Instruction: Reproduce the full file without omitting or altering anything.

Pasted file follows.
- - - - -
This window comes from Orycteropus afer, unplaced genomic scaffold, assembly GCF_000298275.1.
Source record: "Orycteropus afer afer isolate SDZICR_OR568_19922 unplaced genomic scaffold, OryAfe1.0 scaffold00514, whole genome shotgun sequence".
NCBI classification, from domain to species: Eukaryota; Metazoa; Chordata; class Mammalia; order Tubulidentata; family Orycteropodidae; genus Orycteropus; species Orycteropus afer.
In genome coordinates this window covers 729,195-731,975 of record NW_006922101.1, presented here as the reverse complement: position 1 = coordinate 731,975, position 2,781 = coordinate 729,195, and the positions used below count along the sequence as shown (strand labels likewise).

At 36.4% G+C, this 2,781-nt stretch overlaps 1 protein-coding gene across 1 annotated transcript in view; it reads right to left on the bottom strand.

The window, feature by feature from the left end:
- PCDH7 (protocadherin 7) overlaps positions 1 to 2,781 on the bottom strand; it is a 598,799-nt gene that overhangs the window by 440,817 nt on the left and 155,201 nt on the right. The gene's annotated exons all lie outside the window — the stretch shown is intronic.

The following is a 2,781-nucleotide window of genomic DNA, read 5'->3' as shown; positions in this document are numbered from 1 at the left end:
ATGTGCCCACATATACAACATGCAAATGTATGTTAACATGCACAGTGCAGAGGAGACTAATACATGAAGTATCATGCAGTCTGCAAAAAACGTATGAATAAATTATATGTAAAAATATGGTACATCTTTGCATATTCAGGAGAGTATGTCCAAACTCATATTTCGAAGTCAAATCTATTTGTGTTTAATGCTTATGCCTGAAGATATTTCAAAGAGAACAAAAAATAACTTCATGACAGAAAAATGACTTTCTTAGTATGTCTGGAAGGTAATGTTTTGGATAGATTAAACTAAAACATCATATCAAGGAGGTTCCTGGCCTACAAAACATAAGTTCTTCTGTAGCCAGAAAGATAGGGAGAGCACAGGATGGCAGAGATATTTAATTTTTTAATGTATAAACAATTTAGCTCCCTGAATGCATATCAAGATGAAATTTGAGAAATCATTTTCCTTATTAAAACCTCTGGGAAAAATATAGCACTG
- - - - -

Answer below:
This window comes from Orycteropus afer, unplaced genomic scaffold, assembly GCF_000298275.1.
Source record: "Orycteropus afer afer isolate SDZICR_OR568_19922 unplaced genomic scaffold, OryAfe1.0 scaffold00514, whole genome shotgun sequence".
NCBI classification, from domain to species: Eukaryota; Metazoa; Chordata; class Mammalia; order Tubulidentata; family Orycteropodidae; genus Orycteropus; species Orycteropus afer.
In genome coordinates this window covers 729,195-731,975 of record NW_006922101.1, presented here as the reverse complement: position 1 = coordinate 731,975, position 2,781 = coordinate 729,195, and the positions used below count along the sequence as shown (strand labels likewise).

At 36.4% G+C, this 2,781-nt stretch overlaps 1 protein-coding gene across 1 annotated transcript in view; it reads right to left on the bottom strand.

The window, feature by feature from the left end:
- PCDH7 (protocadherin 7) overlaps positions 1 to 2,781 on the bottom strand; it is a 598,799-nt gene that overhangs the window by 440,817 nt on the left and 155,201 nt on the right. The gene's annotated exons all lie outside the window — the stretch shown is intronic.

The following is a 2,781-nucleotide window of genomic DNA, read 5'->3' as shown; positions in this document are numbered from 1 at the left end:
ATGTGCCCACATATACAACATGCAAATGTATGTTAACATGCACAGTGCAGAGGAGACTAATACATGAAGTATCATGCAGTCTGCAAAAAACGTATGAATAAATTATATGTAAAAATATGGTACATCTTTGCATATTCAGGAGAGTATGTCCAAACTCATATTTCGAAGTCAAATCTATTTGTGTTTAATGCTTATGCCTGAAGATATTTCAAAGAGAACAAAAAATAACTTCATGACAGAAAAATGACTTTCTTAGTATGTCTGGAAGGTAATGTTTTGGATAGATTAAACTAAAACATCATATCAAGGAGGTTCCTGGCCTACAAAACATAAGTTCTTCTGTAGCCAGAAAGATAGGGAGAGCACAGGATGGCAGAGATATTTAATTTTTTAATGTATAAACAATTTAGCTCCCTGAATGCATATCAAGATGAAATTTGAGAAATCATTTTCCTTATTAAAACCTCTGGGAAAAATATAGCACTG